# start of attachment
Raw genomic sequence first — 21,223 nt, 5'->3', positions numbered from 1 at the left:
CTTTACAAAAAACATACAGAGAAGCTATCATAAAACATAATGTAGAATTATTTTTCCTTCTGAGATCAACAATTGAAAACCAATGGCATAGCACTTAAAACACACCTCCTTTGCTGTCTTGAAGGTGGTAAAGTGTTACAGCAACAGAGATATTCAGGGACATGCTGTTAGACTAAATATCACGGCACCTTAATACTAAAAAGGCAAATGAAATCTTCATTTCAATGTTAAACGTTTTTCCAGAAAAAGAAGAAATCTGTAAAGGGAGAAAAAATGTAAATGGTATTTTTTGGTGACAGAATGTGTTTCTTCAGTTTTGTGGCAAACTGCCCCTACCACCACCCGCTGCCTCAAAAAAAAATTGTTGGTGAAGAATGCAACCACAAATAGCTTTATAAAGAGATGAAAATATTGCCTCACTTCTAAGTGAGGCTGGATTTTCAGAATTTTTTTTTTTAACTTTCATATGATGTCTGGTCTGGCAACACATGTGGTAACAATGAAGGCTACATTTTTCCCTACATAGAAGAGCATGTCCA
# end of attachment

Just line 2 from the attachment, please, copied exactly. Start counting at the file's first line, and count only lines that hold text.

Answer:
CTTTACAAAAAACATACAGAGAAGCTATCATAAAACATAATGTAGAATTATTTTTCCTTCTGAGATCAACAATTGAAAACCAATGGCATAGCACTTAAAACACACCTCCTTTGCTGTCTTGAAGGTGGTAAAGTGTTACAGCAACAGAGATATTCAGGGACATGCTGTTAGACTAAATATCACGGCACCTTAATACTAAAAAGGCAAATGAAATCTTCATTTCAATGTTAAACGTTTTTCCAGAAAAAGAAGAAATCTGTAAAGGGAGAAAAAATGTAAATGGTATTTTTTGGTGACAGAATGTGTTTCTTCAGTTTTGTGGCAAACTGCCCCTACCACCACCCGCTGCCTCAAAAAAAAATTGTTGGTGAAGAATGCAACCACAAATAGCTTTATAAAGAGATGAAAATATTGCCTCACTTCTAAGTGAGGCTGGATTTTCAGAATTTTTTTTTTTAACTTTCATATGATGTCTGGTCTGGCAACACATGTGGTAACAATGAAGGCTACATTTTTCCCTACATAGAAGAGCATGTCCA